It was during one of my mandatory trips to Woolies and typically confronted with a 10 person deep queue that I overheard two elderly ladies speak in the tut tut manner with which elderly ladies are sometimes inclined to do.
Lady 1 (spoken in a raised tone to ensure that the intended culprit caught each and every word): Why do some people allow their children to get so FAT!
The Federal Health Minister Nicola Roxon has acknowledged that obesity is a serious and growing problem in Australia.
Consumer Action organisation Choice believes one solution would be to enable people to make healthier choices. But surely some people question, don’t people realize what they’re putting in their mouths? By the look of Australia’s obesity crisis which has now estimated at being 60 per cent of adults and one in four children overweight or obese, it seems that they don’t.
Perhaps one reason for many people failing to make healthy choices is that manufacturers are allowed to sell anything and still call it “lite”, “diet”, “a healthier choice”, “energy food”. Foods are displayed in the Health Food section of the supermarket without rhyme or reason – a “health” bar from this section can contain the same number of kilojoules and the same amount of sugar as a chocolate bar from confectionery.
Another example are the sugar filled cereals which tout “high fibre” and “high protein” qualities while ignoring the fact that the box is full of sugar. And a personal favorite of mine, the products which proudly announce that they are 99% fat free when their major component is sugar.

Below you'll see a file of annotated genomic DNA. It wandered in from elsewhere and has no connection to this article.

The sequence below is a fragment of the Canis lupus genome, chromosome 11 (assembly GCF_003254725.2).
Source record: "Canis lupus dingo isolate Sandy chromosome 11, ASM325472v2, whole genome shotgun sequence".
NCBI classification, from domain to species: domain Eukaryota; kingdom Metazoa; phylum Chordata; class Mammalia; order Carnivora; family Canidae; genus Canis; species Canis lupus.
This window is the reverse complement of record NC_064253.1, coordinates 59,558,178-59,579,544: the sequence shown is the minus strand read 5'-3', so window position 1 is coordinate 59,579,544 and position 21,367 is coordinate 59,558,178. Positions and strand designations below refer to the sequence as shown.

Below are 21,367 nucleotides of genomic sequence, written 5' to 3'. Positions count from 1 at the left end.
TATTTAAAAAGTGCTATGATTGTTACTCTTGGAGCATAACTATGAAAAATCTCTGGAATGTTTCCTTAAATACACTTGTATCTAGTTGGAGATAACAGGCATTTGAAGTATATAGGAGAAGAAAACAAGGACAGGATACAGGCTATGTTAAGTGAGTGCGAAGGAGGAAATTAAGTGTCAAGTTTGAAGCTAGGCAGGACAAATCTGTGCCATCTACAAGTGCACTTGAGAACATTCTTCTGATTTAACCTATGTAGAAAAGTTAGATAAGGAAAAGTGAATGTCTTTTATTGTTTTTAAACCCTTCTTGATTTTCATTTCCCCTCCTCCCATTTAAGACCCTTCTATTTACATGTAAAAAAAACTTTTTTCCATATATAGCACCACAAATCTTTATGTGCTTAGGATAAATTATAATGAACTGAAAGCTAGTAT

To help overcome the mixed and confusing messages put forward by manufacturers as to the healthiness of their products Choice has suggested clearer labelling of packaging. Needless to say manufacturers are fighting any changes to the current labelling requirements, their argument being that they already provide this information.
Why provide anything clearer than this they argue.
One thing is absolutely certain and this is when I am doing my dart in and out of the supermarket one of the last things that I’m going to do is stand there and read the flea size print to try to ascertain whether or not 29.7g of sugar or 395mg of sodium per 100g is or is not a healthy amount.
Below is an example of what the manufacturers are fighting against, a clear easy to see traffic light system. I’ll believe that manufacturers of these sugar laden products are sincere wanting to help Australia’s obesity crisis when they proudly print their sugar content in the same size font as they proudly proclaim 99% fat free.
Please feel free to use this post for any consumer related whinges.